John Moulton Barn

In Grand Teton National Park resides two of the most photographed barns on the planet.  The T.A. Moulton Barn, which is the most popular of the two, and The John Moulton Barn.  Both of these barns reside in an area known as Mormon Row and they are about a quarter of a mile apart.

The road to get to these barns is closed in the winter, so if you want to visit them, you will need to make a walk of about a mile, however, the walk is well worth the effort.

On this particular day, we hiked out in the dark to make sure we were at The John Moulton Barn before sunrise.  The area hadn't had near as much snow as normal this year, so the hike out was really easy.  It was cold, though, at -1 degrees Fahrenheit.  

Due to the lack of snow, it seemed several other people had been in the area before us.  What that meant was we had a lot of footprints in the snow to deal with.  The best, and easiest, way to deal with them was to get back from the barn a bit, lower your perspective and use the sagebrush to block as much of the footprints as possible. 

Aperture-priority, 0.5 sec, f/11, ISO 100, 24mm

This image was made just before the sun hit the mountain peaks.  The sky gave us a hint of color as the moon was setting.  I believe any morning is a beautiful morning in this area, but spending a morning here with friends, a camera and a sunrise is tough to beat!

Image made with my Canon 5D IV, Tamron 24-70mm Lens and Sirui 3 stop GND Filter.  Gear supported by my Sirui W-2204 Tripod and G-20X Ballhead.

Along The Gros Ventre River

During this trip to the tetons, I saw more moose than I've ever seen there.  Of course, the ranch we were staying on had about three that would come in every morning, many times, right by our cabin.  Aside from the "ranch moose" we saw several many more, mostly along The Gros Ventre River.

This image was taken on my first evening in the tetons.  It had been been cold and grey the biggest part of the day, but for a brief second that evening the sun was attempting to break through the clouds to put a little touch of warm light on things.

Aperture-priority, 1/800 sec, f/8, ISO 800, Compensation: +1, 180mm

Hover over the image to see my camera settings.  Click the image to view it larger.

Moose are very large animals.  This means you do not generally have to be very close to them in order to fill the frame with their large bodies.  The 25 yard limit imposed by the park service is more then enough.  Often times, 25 yards is too close.  However, in this case, I wanted to give you more of a look at the moose's environment.  I wanted to include things like the river, the frozen willows, the warm light on the river and willows, all the snow and leave enough room in the composition for the moose to "move" into.  Instead of zooming to 600mm to fill the frame with the moose, I shot this at 180mm to include the moose and it's surroundings.

This image was made using my Nikon D500 and Tamron 150-600mm G2 Lens.

Red, White and Blue

While those three colors represent the flag of the United States of America, they are also the three main colors in today's image.

We had the opportunity to come across a few different red foxes while we were out in the Tetons.  This one was the most entertaining to watch.  We got to watch this guy run, roll, play and bury himself in the snow for several minutes before he escaped into his den.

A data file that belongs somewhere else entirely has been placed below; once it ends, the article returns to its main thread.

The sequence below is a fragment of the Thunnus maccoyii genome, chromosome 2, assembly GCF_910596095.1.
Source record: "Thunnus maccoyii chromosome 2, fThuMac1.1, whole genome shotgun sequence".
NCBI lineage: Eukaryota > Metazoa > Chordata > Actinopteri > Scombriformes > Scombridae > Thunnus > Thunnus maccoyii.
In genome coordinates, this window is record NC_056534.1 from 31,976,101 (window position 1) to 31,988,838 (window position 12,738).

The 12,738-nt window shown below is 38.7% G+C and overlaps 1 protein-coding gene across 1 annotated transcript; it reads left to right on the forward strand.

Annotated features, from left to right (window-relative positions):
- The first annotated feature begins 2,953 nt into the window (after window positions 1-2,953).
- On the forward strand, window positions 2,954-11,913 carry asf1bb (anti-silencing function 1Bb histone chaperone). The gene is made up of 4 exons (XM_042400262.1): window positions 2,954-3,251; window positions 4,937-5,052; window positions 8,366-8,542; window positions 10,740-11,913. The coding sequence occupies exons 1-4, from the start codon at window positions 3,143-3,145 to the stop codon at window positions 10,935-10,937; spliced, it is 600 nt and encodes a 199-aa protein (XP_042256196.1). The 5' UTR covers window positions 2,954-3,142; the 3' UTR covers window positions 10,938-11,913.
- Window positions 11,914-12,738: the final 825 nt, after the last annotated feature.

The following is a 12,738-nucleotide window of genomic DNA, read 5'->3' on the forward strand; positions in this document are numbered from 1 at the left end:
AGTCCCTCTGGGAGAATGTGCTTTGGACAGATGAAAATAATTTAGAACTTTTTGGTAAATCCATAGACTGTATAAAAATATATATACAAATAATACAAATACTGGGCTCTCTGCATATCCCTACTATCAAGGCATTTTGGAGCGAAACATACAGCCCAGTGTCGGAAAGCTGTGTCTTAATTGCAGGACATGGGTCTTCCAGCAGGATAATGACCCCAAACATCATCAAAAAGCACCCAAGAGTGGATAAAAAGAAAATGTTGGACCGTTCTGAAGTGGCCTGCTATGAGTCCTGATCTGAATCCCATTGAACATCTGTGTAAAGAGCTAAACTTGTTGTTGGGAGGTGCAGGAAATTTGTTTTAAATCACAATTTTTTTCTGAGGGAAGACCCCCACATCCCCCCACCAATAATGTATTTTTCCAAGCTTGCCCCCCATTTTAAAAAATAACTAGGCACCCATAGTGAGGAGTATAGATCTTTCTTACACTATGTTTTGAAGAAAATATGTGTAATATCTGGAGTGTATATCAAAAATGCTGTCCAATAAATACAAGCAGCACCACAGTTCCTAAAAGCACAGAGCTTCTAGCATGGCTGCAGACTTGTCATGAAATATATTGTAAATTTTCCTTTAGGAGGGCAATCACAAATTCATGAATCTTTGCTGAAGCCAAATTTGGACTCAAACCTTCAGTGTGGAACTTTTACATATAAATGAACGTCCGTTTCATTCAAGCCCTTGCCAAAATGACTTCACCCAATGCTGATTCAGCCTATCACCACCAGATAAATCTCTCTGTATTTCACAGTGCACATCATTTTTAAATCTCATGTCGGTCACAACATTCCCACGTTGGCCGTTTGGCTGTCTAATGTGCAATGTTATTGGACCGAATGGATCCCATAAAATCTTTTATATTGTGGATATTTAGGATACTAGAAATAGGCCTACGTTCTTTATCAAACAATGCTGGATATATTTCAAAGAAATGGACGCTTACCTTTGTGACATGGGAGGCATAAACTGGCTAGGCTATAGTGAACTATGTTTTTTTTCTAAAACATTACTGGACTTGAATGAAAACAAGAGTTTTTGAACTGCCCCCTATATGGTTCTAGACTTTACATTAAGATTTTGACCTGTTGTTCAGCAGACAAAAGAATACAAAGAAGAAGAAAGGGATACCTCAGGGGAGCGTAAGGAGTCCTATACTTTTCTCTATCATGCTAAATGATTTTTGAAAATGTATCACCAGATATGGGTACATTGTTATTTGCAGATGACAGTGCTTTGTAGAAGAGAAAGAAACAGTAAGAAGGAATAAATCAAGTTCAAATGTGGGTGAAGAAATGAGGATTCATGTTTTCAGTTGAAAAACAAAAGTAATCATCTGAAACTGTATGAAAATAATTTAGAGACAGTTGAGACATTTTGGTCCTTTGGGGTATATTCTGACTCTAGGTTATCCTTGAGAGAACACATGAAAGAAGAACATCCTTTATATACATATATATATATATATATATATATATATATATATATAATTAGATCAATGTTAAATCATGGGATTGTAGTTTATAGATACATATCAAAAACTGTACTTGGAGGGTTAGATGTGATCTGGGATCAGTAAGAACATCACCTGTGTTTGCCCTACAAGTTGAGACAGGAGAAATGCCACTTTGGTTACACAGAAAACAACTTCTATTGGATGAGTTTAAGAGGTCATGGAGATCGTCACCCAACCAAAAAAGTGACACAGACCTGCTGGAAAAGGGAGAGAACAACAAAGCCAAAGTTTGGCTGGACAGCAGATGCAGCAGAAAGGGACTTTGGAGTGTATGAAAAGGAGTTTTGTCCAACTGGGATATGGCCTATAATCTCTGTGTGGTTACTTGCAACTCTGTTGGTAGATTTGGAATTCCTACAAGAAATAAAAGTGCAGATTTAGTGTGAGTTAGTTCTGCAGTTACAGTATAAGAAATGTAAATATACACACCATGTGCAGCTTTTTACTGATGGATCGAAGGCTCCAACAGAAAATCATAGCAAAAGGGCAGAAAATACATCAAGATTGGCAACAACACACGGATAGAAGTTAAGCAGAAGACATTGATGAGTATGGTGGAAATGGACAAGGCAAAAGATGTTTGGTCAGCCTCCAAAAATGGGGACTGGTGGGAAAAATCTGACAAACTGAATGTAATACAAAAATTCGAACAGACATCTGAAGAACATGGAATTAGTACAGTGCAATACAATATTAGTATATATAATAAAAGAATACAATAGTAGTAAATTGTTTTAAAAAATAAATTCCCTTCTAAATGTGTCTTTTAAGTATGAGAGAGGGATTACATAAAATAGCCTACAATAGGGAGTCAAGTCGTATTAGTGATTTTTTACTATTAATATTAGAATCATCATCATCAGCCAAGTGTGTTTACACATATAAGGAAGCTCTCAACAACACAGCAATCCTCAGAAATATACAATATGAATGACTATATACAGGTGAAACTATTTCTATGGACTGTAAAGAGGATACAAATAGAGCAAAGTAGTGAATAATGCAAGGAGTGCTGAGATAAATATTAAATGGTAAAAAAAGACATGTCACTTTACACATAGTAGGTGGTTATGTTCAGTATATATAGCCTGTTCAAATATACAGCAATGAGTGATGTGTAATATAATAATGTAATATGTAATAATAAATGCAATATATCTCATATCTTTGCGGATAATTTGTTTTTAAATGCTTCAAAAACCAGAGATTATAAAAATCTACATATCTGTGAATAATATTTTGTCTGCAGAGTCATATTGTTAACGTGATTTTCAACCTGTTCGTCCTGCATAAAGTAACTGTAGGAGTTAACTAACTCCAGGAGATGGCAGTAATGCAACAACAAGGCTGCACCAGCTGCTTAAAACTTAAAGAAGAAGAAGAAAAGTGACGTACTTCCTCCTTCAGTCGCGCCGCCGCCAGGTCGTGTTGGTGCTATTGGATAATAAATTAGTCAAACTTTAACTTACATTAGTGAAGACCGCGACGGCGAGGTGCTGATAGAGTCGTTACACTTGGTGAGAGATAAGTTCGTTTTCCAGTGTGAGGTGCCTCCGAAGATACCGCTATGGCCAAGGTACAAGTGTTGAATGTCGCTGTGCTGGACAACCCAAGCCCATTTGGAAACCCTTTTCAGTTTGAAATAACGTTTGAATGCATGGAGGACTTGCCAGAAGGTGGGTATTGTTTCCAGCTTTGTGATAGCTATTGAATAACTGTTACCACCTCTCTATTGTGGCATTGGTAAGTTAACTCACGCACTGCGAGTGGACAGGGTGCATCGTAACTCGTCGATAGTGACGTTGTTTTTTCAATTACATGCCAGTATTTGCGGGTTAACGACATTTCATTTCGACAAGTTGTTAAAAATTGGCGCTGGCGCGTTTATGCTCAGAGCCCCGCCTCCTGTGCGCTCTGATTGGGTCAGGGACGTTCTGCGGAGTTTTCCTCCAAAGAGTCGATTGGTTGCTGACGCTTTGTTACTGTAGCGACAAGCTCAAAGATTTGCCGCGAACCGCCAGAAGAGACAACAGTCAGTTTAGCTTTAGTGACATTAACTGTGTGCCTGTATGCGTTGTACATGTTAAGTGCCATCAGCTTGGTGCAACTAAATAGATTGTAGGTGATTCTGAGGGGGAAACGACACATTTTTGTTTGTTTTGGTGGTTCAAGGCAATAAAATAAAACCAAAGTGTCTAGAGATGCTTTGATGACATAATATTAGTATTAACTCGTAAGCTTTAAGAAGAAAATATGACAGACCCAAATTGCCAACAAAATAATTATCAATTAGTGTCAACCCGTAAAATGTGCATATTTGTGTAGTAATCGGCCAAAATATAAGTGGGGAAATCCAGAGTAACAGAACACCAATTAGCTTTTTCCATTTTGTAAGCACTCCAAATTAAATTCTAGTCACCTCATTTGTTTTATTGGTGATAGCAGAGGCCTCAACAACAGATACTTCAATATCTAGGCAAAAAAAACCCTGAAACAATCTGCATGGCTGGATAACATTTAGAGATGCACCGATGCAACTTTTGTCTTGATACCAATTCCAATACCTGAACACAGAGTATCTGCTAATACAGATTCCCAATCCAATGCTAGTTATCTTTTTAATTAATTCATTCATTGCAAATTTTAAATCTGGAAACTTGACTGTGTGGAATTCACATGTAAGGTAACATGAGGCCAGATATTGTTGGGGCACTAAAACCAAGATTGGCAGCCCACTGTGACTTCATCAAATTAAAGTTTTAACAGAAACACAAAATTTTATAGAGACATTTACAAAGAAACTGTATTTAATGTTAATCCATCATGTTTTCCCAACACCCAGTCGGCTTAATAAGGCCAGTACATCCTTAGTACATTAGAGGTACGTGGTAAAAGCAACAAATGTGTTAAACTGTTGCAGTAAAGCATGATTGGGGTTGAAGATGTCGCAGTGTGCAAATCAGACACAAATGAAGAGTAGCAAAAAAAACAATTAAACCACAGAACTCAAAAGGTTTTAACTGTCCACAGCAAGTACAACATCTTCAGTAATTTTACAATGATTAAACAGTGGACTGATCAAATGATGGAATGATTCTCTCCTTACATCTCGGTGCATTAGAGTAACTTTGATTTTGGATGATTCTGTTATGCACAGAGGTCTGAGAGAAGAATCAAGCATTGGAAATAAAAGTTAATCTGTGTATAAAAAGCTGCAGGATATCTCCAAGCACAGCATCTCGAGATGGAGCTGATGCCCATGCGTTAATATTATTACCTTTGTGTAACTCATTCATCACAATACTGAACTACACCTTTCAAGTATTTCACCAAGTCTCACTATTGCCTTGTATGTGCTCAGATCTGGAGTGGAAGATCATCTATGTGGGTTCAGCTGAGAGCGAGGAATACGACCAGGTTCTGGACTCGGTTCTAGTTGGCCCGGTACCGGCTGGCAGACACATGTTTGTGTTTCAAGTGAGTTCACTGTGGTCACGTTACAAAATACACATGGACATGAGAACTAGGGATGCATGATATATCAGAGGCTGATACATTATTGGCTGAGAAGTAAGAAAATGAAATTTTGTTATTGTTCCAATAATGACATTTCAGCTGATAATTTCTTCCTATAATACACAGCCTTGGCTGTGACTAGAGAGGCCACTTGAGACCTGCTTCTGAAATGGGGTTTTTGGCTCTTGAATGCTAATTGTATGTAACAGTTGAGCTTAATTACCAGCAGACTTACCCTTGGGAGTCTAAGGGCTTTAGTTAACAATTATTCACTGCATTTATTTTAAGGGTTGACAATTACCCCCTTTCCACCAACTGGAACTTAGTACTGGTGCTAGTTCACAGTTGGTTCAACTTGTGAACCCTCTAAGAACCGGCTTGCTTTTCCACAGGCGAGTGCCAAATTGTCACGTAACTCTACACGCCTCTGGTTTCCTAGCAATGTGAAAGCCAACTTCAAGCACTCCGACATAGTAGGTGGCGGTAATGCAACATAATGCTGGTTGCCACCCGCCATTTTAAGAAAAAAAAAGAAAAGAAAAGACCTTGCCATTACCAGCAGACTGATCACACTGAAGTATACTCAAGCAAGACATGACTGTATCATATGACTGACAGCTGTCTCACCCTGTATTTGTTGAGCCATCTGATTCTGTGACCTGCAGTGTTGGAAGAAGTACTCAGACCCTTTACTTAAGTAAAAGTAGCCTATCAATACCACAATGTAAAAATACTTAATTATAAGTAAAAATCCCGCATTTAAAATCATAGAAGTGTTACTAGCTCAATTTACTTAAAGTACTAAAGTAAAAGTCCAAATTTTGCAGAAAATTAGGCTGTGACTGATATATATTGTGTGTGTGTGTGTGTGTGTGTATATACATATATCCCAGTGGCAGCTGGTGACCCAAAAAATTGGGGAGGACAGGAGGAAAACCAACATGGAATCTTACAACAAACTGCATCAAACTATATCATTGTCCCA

One of the reasons we even got the opportunity to shoot this guy was because of scouting we had done earlier in the week.  We had received some information from some local sources that there were a few red foxes in the area of the Shane Cabin.  On one of our days before the workshop started we went to investigate.  After cruising up and down the road to the Shane Cabin a few times, we finally spotted two foxes along a hillside.  We watched them and decided that they must have a den in the area.  Sure enough after watching them for a bit we saw them disappear into the den.  This was helpful for a few reasons.  First, we knew where to bring the workshop group to photograph them and second, we could photograph them in better light.  The first day we spotted them it was pretty grey and nasty.

Aperture-priority, 1/1,250 sec, f/8, ISO 400, Compensation: +1

Hover over the image to see camera settings.  Click the image to view it larger.

The scouting and planning paid off here.  The workshop group all got great shots of this fox.  And, even better, in much better light than we did a few days before.

This image was made using my Nikon D500 and Tamron 150-600mm G2 Lens.


Northern Flicker

Ever since we started going out to Jackson in the spring one of my highlights of the trip is always finding these "bird nurseries", as we like to call them.  Basically, any cluster of aspen trees you find has all sorts of nesting holes in them and all kinds of birds make use of them.  In a small area you could see several different species of birds.

Aperture Priority, 1/1000th, F/6.3, ISO 3200, Exposure Compensation +1/3

This is a Northern Flicker feeding it's chick.  These birds are found all over the United States in any season.  This is the red shafted form of the Northern Flicker.  There is also a yellow shafted form.  Their main diet is insects, mostly ants.  They use their long, barbed tongue to collect the ants.  I need some of these guys in my backyard.  It would be a like an all you can eat buffet for them!